And empathy could be the key to advancing diversity in the workforce as well.

“Leading with empathy allows senior leaders to play a unique role in employee retention in a way that direct managers do not. Specifically, increased senior leader empathy predicts decreased intent to leave for women of colour. The data did not show the same relationship for men of colour, White women, or White men,” according to the Catalyst study.

Plus, workers feel more loyalty towards their empathetic leaders. A found that: “90% of US workers believe empathetic leadership leads to higher job satisfaction and 79% agree it decreases employee turnover… a staggering 89% of employees agree that empathy leads to better leadership.”

Employees agree that mutual empathy between workers and managers overwhelmingly improves business outcomes across efficiency, innovation and company revenue. Ultimately, empathetic leadership decreases burnout and staff turnover and at the same time fosters inclusion, drives productivity, facilitates work-life integration and builds positive work culture – leading to a more efficient, functional and profitable business.

These are Keren’s top ways to practice empathetic leadership in your own team:

1. Listen: 

Actively and regularly check in with your employees. It may seem simple but take the time to ask your employees how they are doing and pause to really listen, rather than diving straight into work topics. Listening can help build rapport, trust and psychological safety. Observe telling body language and nonverbal cues too.

2. Engage:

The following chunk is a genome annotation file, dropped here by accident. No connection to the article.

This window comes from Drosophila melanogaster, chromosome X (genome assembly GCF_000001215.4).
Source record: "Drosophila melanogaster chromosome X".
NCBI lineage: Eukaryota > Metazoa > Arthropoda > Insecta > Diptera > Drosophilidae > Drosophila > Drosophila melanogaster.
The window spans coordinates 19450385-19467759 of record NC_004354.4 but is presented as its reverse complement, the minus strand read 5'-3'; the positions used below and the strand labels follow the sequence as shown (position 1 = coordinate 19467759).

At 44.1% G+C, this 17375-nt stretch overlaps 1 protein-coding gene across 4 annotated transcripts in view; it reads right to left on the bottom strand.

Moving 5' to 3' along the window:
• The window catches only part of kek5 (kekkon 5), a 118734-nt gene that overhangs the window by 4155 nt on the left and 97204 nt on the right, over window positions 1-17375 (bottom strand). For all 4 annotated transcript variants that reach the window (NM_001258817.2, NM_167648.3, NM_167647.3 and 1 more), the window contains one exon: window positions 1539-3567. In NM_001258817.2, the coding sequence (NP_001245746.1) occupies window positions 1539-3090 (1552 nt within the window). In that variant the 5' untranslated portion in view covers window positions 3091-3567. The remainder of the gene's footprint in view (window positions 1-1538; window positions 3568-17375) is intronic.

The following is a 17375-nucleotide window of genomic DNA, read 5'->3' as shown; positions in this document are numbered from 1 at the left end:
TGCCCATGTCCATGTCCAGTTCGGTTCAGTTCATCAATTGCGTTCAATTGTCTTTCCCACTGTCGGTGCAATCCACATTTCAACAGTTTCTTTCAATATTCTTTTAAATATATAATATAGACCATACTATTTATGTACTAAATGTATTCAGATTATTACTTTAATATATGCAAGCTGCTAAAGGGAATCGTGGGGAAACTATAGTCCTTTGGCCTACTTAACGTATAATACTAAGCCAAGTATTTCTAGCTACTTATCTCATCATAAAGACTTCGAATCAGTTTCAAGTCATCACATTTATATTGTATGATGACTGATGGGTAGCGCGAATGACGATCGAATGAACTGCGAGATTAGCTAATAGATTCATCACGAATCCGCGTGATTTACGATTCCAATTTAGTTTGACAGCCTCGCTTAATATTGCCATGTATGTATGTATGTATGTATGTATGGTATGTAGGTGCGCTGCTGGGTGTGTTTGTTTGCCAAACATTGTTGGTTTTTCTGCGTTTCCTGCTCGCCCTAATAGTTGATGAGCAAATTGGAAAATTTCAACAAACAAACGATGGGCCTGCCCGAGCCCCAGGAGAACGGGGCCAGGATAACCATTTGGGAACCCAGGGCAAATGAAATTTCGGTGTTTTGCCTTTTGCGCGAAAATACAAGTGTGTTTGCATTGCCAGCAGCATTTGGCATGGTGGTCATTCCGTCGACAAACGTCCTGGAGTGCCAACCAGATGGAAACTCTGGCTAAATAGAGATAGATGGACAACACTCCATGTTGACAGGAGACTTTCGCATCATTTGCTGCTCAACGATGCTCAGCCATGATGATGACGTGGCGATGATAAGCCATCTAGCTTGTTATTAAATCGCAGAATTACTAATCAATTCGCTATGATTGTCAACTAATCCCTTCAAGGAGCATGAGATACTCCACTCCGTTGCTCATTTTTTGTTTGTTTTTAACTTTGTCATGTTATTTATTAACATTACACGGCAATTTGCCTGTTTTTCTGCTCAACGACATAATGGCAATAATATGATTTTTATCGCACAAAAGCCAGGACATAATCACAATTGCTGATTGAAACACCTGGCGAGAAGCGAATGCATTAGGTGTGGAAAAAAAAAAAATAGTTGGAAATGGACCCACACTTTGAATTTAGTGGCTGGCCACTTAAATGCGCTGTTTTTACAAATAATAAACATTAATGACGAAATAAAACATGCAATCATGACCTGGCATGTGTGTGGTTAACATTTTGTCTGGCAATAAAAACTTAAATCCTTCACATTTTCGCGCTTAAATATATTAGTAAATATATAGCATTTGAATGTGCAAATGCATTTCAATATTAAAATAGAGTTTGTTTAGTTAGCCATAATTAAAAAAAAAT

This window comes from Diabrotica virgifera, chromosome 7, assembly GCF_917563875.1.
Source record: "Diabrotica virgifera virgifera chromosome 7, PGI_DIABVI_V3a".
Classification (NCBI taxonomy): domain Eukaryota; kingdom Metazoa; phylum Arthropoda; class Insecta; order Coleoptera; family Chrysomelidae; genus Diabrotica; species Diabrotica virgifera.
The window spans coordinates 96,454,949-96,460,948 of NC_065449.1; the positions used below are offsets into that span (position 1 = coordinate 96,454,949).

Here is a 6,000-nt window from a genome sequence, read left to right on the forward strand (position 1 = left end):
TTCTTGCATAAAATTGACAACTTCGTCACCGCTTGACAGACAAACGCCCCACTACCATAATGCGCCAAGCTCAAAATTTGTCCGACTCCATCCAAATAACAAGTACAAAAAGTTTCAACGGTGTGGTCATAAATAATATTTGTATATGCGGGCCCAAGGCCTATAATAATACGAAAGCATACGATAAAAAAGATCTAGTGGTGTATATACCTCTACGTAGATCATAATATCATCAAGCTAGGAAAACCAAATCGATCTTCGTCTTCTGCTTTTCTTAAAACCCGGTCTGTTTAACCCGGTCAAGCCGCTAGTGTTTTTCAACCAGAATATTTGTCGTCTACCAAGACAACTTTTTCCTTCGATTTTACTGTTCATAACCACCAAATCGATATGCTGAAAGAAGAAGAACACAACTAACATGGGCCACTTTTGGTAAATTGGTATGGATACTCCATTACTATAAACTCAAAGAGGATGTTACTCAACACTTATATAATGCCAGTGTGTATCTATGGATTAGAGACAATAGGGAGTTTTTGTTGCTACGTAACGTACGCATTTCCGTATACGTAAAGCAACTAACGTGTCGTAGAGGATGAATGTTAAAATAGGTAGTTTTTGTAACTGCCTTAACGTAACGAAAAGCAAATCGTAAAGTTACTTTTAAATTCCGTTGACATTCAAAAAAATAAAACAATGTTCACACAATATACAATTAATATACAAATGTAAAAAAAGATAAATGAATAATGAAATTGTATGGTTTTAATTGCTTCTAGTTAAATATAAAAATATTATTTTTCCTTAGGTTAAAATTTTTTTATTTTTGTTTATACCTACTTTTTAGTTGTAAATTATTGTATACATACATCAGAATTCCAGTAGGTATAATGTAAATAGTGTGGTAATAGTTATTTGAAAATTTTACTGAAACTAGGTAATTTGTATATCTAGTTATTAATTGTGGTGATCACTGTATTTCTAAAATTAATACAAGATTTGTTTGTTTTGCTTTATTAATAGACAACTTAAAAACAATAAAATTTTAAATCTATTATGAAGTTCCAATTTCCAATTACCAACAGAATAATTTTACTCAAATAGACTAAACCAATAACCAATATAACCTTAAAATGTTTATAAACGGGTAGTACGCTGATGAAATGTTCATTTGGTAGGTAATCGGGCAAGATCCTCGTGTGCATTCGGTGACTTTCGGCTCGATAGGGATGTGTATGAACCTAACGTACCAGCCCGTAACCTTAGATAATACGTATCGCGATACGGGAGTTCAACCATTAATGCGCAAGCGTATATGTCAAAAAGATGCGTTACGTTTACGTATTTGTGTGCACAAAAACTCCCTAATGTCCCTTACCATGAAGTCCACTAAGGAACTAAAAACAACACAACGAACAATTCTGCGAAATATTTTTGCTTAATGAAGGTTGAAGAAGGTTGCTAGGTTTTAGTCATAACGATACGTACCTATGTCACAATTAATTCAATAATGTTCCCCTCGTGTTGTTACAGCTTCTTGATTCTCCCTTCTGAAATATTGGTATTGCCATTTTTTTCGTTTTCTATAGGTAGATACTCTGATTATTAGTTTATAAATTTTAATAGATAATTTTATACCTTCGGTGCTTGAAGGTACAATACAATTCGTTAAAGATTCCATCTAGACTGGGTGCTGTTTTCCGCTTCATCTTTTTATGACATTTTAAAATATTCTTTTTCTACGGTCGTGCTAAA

Get to know your people. What do they like, what frustrates them and what motivates them? Learn your team’s identity beyond work, as humans, to help them feel more comfortable being themselves on the job.

3. Ask: 

What are your employees feeling or thinking? How can you show that you understand?  The more connected you are to how your team is feeling, the better you can support their needs. Pro tip: use a tool to collect anonymous feedback.

4. Guide: 

The best leaders support and coach their employees towards finding new or better solutions to their own challenges. When your employees talk about why they feel challenged, help them find a solution. 

5. Get real:

 If you want your team to share what is going on with them, get comfortable being vulnerable yourself. As Brené Brown says: vulnerability with boundaries. This is not over-sharing or throwing away your credibility; it’s about sharing when things have felt challenging or that you won’t be in to attend your son’s sports day. 

6. Share together: 

Foster an empathetic culture in which your team feels heard by each other, not just by leadership. Get your team together and ask everyone to share something they bring to the team, something that frustrates them about others and what they are most proud achieving. It’s an effective way for team members to feel heard and understood and you’ll learn more about them too.

When it comes to empathetic leadership, Oprah Winfrey said it best: “Leadership is about empathy. It is about having the ability to relate to and connect with people for the purpose of inspiring and empowering their lives.”